Scottish National Dictionary (1700–)
YESTREEN, n., adv. Also yestrein (Sc. 1782 J. Sinclair Ob. Sc. Dial. 48), estreen (Sc. 1832 Scott Works Gl.; Abd. 1974); yestereen (Ags. 1915 V. Jacob Songs 39, m.Sc. 1917 J. Buchan Poems 49), in liter. use only; yestern; and by analogy with The, 10.(3), thestrein (s.Sc. 1802 J. Sibbald Chron. Sc. Poetry Gl. s.v. yistrene), the streen (Abd. c.1750 Garland of Bon-Accord (1886) 25; Lnk. a.1779 D. Graham Writings (1883) II. 233; Rnf. 1827 W. Motherwell Minstrelsy 255; Ork. 1880 Dennison Sketch-Bk. 104; Per., Ayr. 1915–23 Wilson; Mry. 1927 E. Levack Lossiemouth 18; Ork., n.Sc. 1974), the straine (Sc. 1818 Child Waters in Child Ballads No. 63. K. xxiv.); and I.Sc. forms da streen (Sh. 1898 “Junda” Klingrahool 8; Ork. 1908 Old-Lore Misc. I. viii. 322; Sh. 1949 J. Gray Lowrie 102), de streen (Sh. 1914 Angus Gl.; Ork. 1949 “Lex” But-end Ballans 6). [jɛ′strin, n., wm.Sc. ðe -; I.Sc. dɑ -]
I. n. Yesterday evening, the night before today (Sc. 1808 Jam.). Gen.Sc.
Cai. 1776 Weekly Mag. (25 Jan.) 145:
Whar's this you're gaen'? an' fu's a sin the streen? Ayr. 1785 Burns Halloween xv.:
Ae Hairst afore the Sherra-moor, I mindit as weel's yestreen. Sc. 1819 Scott Bride of Lamm. x.:
Ae leaf of the muckle gate has been swung to wi' yestreen's wind. Dmf. 1836 J. Mayne Siller Gun 137:
Yestreen's debauch the drunkard mourns. Slg. 1876 A. B. Grosart Poems A. Wilson I. xxxi.:
As I cam alang yestern's mornin' somebody or ither tauld me. Rxb. 1897 E. Hamilton Outlaws xiii.:
Since yestreen just and now it's eleven o' the foreday or nearly. Edb. 1900 E. B. Strain Elmslie's Drag-net 72:
There was naebody suspected us up to yestreen. m.Sc. 1917 J. Buchan Poems 21:
I mind the days as 'twere yestreen. Ags. 1954 Forfar Dispatch (18 Feb.):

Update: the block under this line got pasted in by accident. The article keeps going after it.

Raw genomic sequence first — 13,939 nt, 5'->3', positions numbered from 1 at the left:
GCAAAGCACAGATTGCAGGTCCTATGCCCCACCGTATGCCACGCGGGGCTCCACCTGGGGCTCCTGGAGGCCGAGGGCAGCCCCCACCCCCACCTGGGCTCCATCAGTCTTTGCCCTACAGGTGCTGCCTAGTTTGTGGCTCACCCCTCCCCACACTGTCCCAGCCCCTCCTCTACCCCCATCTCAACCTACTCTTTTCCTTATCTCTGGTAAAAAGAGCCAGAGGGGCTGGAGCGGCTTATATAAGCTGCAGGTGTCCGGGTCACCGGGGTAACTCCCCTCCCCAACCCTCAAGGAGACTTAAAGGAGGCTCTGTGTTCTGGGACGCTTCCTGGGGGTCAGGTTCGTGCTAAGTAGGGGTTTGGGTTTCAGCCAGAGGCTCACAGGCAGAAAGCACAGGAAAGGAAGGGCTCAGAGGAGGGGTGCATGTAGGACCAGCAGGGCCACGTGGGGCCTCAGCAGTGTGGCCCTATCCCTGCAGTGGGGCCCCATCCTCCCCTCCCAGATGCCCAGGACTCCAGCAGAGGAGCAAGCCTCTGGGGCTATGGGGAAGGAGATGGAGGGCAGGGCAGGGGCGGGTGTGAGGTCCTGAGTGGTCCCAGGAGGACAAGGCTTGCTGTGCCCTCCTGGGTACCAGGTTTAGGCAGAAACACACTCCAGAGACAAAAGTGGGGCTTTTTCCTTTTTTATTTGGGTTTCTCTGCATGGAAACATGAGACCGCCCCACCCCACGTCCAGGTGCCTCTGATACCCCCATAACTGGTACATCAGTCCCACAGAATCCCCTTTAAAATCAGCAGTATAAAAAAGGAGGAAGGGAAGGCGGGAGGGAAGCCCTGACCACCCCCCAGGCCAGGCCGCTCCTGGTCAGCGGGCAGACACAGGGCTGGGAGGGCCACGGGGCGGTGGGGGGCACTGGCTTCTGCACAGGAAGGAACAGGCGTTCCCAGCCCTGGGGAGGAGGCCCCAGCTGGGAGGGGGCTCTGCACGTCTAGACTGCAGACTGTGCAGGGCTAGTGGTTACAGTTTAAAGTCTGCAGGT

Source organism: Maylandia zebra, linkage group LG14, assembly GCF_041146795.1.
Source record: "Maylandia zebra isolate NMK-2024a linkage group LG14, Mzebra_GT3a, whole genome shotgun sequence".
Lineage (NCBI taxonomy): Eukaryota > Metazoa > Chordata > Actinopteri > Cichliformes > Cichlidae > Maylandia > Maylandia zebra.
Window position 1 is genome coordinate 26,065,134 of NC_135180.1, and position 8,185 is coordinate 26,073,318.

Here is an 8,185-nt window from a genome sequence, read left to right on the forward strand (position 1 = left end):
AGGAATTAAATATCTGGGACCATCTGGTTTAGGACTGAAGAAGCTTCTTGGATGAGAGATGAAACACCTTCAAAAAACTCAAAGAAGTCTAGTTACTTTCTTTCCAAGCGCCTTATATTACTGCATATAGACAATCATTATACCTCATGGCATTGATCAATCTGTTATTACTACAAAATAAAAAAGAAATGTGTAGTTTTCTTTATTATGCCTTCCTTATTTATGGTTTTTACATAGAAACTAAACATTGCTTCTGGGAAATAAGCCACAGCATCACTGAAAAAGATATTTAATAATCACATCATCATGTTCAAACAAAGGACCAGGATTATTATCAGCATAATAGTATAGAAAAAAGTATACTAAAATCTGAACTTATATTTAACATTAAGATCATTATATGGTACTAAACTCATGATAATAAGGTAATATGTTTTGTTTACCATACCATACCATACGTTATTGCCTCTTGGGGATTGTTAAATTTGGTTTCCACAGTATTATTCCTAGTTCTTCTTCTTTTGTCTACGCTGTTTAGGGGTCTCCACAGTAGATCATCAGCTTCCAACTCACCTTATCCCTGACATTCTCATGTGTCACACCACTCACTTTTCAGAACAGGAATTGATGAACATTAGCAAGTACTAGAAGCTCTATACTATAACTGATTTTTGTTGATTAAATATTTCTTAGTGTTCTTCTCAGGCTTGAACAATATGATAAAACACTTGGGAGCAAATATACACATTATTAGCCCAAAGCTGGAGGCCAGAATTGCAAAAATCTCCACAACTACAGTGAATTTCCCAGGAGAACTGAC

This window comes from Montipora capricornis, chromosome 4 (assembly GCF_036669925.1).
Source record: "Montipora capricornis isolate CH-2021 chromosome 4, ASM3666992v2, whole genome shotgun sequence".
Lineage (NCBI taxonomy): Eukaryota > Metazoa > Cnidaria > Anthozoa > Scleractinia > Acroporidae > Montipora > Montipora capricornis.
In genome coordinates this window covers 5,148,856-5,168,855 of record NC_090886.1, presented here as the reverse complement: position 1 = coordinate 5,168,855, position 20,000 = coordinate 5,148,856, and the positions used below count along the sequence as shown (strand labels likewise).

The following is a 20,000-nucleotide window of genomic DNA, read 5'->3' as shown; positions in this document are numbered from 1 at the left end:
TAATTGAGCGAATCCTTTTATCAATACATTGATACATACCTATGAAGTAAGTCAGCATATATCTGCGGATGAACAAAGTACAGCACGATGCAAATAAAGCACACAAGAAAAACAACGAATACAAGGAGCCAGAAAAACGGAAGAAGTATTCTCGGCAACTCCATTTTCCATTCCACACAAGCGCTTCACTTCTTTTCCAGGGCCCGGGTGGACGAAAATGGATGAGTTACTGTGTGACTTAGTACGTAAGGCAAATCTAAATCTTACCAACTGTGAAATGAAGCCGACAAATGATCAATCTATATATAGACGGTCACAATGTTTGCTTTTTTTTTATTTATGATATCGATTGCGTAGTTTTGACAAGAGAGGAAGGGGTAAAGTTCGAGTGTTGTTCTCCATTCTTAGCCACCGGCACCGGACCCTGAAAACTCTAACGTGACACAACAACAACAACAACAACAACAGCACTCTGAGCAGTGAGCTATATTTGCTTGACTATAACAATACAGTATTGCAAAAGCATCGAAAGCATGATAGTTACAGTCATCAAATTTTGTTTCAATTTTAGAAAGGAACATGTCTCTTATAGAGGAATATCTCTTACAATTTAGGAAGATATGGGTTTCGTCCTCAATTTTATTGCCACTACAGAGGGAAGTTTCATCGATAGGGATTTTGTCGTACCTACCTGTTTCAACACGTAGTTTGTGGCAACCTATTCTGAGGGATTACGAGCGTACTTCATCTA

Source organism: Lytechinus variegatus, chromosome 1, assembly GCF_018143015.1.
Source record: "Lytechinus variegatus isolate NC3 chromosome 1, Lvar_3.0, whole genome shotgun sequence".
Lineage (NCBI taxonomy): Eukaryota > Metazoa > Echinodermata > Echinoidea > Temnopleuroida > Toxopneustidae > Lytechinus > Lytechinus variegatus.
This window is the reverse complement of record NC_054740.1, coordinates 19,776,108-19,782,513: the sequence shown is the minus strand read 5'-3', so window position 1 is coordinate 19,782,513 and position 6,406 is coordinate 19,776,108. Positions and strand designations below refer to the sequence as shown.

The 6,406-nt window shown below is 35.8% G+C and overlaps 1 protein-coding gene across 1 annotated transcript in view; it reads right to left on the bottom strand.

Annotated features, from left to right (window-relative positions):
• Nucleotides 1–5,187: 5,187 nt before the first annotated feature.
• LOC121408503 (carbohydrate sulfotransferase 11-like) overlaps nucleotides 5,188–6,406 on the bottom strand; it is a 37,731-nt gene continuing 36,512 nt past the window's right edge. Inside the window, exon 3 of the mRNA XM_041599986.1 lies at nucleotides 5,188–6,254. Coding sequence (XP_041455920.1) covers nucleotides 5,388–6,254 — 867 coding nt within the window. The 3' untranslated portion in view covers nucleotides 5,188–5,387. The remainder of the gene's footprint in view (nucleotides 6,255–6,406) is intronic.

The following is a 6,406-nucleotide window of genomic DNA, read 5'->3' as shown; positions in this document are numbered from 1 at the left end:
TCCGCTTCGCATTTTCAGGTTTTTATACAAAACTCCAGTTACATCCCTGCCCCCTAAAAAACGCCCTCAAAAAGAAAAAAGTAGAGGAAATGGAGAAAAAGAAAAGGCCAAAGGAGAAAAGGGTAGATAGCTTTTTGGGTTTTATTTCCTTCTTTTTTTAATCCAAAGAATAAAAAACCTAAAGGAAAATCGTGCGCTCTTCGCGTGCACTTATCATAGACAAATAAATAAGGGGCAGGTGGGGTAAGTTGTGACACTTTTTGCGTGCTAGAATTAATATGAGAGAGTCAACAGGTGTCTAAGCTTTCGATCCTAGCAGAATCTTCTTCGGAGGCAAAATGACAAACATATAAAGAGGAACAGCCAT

Yestreen wiz a fair cocker though. Sh. 1958 New Shetlander No. 46. 14:
Da streen is past, da moarn we never saw.
II. adv. Last night, more gen., yesterday (Sc. 1808 Jam.; Per., Fif., Lth., Ayr. 1915–26 Wilson; Bwk. 1942 Wettstein; Uls. 1953 Traynor). Gen.Sc.
Sc. 1721 Ramsay Poems (S.T.S.) I. 51:
Now wat ye wha I met yestreen? Sc. 1765 Sir Patrick Spens in
Child Ballads No. 58 A. vii.:
Late late yestreen I saw the new moone Wi' the auld moone in hir arme. Ayr. 1780 Burns Mary Morison ii.:
Yestreen, when to the trembling string The dance gaed thro' the lighted ha'. Sc. 1818 Scott H. Midlothian xiii.:
Ye will be the same lad that was for in to see her yestreen? Slk. 1824 Hogg Confessions (1874) 515:
I'm sure you heard enough about it yestreen. Abd. 1871 W. Alexander Johnny Gibb xix.:
Dawvid was up b'cairts the streen. Sh. 1891 J. Burgess Rasmie's Büddie 49:
Da streen I saw ipo da voe. Ags. 1891 Barrie Little Minister x.:
I met a man yestreen that kent your mither. Kcb. 1913 A. Anderson Later Poems 116:
I saw you late yestreen. s.Sc. 1927 Border Mag. (May) 71:
Kiss me again as eestreen. Ork. 1956 C. M. Costie Benjie's Bodle 169:
The gret haal o' cuddings that Tammie Robison hid gotten the streen.
You may wish to vary the format shown below depending on the citation style used.
"Yestreen n., adv.". Dictionary of the Scots Language. 2004. Scottish Language Dictionaries Ltd. Accessed 16 Jun 2019 <https://www.dsl.ac.uk/entry/snd/yestreen>
Try an Advanced Search